In their human-rights complaints against Ezra Levant and Mark Steyn, Muslim groups claimed that the articles the authors had written and published incited "Islamophobia." Yet these same complainants had done worse. One had claimed previously that Israel treats Palestinians worse than Jews in the Holocaust. Another claimed that all Israelis (read: Jewish Israelis) over the age of 18 are legitimate targets for terrorist groups. If that kind of discourse doesn't expose Jews to hate and contempt, I'm not sure what does exactly. In fact, Levant himself has been subject to a disgusting anti-Semitic internet hate campaign launched by certain elements (we'll call them "youths," in keeping with the euphemism used to describe those who burn cars in France) within Alberta's Muslim community. Yet in such instances, the legal advisors of the CJC and Bnai B'rith both have little to say. It's easier to go after some ignorant neo-Nazi with a bad haircut than trample on the sensibilities of media-savvy Muslim radicals.
Michael Ross, National Post, March 17

Scrutinizing the human rights machine
Next Tuesday, at the Canadian Human Rights Tribunal in Ottawa, one of Canada's most prominent white supremacist propagandists, backed by the legal team that defended Holocaust-denier Ernst Zundel, will put the country's entire human rights bureaucracy on the witness stand. After months of closed-door wrangling, a constitutional challenge, an appeal to federal court and a blizzard of legal motions, Marc Lemire can now interrogate, under oath, two investigators of the Canadian Human Rights Commission about why they posted provocative comments on his and other ultra-conservative Web sites. Much credibility hangs on their answers. The curious thing about the hearing, which will make it a crucial moment in the history of Canadian human rights law, is that Mr. Lemire, the last president of the now defunct neo-Nazi Heritage Front, enjoys the qualified support of a Liberal MP, PEN Canada, the Canadian Civil Liberties Association -- even a leader of B'nai Brith Canada.
Joseph Brean, National Post, March 22

How to turn a neo-Nazi into a free-speech martyr
You'd think that human rights types would understand the power of empathy. A short while back, I attended a Toronto awards dinner for something called the Canadian Centre for Diversity. Out in the lobby, the organizers unfurled some of their latest public service announcements. In one, a black man intones: "I am a woman when I am confronting inequality." In another, a Chinese man says "I am a Jew when I am learning about the Holocaust." An able-bodied woman says "I am a person with special needs when I am realizing how inaccessible our world is." As Lemire goes up against the HRC, a similar set of aphorisms suggest themselves: "When the law bans obscenity, I am a pornographer. When a fatwa bans blasphemy, I am an infidel. And when a human rights commission prosecutes internet hatemongers for hate speech, I am a neo-Nazi scumbag." If Lemire and his ilk have a secret scheme to render neo-Nazis into sympathetic figures, they could conceive no better weapon than Section 13.1.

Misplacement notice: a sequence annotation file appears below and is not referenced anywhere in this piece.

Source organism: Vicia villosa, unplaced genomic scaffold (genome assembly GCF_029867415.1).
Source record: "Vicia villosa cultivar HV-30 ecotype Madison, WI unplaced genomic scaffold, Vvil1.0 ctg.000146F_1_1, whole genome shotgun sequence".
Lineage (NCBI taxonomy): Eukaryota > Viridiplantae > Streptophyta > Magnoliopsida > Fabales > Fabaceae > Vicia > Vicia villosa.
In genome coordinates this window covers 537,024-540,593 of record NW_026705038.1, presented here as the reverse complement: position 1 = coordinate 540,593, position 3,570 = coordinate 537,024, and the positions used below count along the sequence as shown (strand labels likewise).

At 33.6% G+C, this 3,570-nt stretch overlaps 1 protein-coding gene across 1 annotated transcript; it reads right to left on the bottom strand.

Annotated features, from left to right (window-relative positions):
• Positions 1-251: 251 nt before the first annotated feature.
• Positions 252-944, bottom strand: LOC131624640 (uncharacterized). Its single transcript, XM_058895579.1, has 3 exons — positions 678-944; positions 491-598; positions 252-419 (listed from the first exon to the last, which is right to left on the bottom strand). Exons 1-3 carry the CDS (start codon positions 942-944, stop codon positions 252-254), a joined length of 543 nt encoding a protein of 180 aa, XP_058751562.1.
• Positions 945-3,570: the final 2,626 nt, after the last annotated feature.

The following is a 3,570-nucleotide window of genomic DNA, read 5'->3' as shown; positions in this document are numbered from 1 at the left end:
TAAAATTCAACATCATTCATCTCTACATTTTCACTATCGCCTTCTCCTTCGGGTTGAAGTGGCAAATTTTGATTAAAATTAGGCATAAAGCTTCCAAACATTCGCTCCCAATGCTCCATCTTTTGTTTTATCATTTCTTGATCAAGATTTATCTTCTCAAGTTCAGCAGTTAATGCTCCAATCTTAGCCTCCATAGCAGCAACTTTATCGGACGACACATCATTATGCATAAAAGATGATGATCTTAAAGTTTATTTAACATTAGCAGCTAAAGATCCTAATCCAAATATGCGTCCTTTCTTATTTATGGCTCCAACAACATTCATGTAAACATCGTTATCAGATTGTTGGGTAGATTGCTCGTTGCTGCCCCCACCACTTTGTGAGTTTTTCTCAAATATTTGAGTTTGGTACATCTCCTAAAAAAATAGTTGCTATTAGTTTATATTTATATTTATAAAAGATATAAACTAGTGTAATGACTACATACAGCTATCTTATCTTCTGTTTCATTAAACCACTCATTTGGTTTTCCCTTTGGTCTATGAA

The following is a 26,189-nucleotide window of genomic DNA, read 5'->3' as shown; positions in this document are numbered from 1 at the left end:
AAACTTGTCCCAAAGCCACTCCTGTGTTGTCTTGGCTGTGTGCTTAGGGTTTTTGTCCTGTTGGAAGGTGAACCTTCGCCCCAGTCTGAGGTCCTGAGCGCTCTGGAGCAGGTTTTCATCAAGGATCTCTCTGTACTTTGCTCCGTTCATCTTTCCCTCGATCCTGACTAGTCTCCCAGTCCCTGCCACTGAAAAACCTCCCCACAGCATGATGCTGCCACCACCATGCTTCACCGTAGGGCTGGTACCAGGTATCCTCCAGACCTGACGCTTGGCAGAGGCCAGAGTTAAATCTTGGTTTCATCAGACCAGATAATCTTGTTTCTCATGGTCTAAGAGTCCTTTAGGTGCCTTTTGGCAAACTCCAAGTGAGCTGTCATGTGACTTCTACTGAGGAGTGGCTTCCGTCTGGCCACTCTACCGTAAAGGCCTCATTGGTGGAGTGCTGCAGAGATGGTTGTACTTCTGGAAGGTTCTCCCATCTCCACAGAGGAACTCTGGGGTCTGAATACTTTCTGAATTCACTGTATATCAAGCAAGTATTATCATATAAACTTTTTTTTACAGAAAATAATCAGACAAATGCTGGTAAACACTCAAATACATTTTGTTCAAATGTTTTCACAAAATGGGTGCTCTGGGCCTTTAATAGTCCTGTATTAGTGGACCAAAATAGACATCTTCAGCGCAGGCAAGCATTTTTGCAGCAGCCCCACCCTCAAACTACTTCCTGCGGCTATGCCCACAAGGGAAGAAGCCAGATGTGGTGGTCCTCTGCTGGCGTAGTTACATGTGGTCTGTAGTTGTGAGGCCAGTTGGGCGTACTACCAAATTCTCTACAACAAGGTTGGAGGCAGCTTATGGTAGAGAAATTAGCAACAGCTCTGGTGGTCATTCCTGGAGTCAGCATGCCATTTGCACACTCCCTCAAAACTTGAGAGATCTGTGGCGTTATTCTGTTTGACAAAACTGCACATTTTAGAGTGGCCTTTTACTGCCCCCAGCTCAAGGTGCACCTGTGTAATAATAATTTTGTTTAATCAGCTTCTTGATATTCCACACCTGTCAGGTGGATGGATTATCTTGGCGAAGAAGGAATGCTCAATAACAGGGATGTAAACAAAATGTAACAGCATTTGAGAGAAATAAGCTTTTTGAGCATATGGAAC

Jonathan Kay, National Post, March 25

Jeers and loathing at tribunal
Critics in gallery challenge human rights bureaucracy
Joseph Brean, National Post, March 26

Justice a la carte
Encountering no significant public censure, on hot-button issues our courts routinely sacrifice individual rights to collectivist principles, favouring Quebec nationalism over individual non-francophones' rights, motherhood over individual fathers' rights and aboriginal culture over individual non-natives' rights. But amongst ideological dualists, for whom life is an unending struggle, with their valiant group's innocent vulnerability eternally pitted against the superior forces of an imperialist/patriarchalist/ colonialist oppressor, de facto privilege isn't enough; only de jure entrenchment will validate their group's moral superiority. Preparing the way: A rogue band of feminist law professionals and academics have formed the Women's Court of Canada (WCC). Their mission -- already in evidence in the current issue of Canadian Journal of Women and the Law-- is "to rewrite key Supreme Court of Canada decisions," and indeed "any judgment that could benefit from a gender-specific analysis."
Barbara Kay, National Post, March 26

A disaster for Canada's Human Rights Commission
Earlier this week, I argued that Canada's human-rights censors have managed a seemingly impossible task: They've found a way to rehabilitate the image of neo-Nazis, transforming them from odious dirtbags into principled free-speech martyrs. Case in point: At this week's much-anticipated human-rights hearing in Ottawa, a team of journalists and bloggers were campaigning openly in support of hatemonger Marc Lemire. The villains were Canadian Human Rights Commission (HRC) investigator Dean Steacy and the other apparatchik who've made a career out of parsing Lemire's phobic Web postings.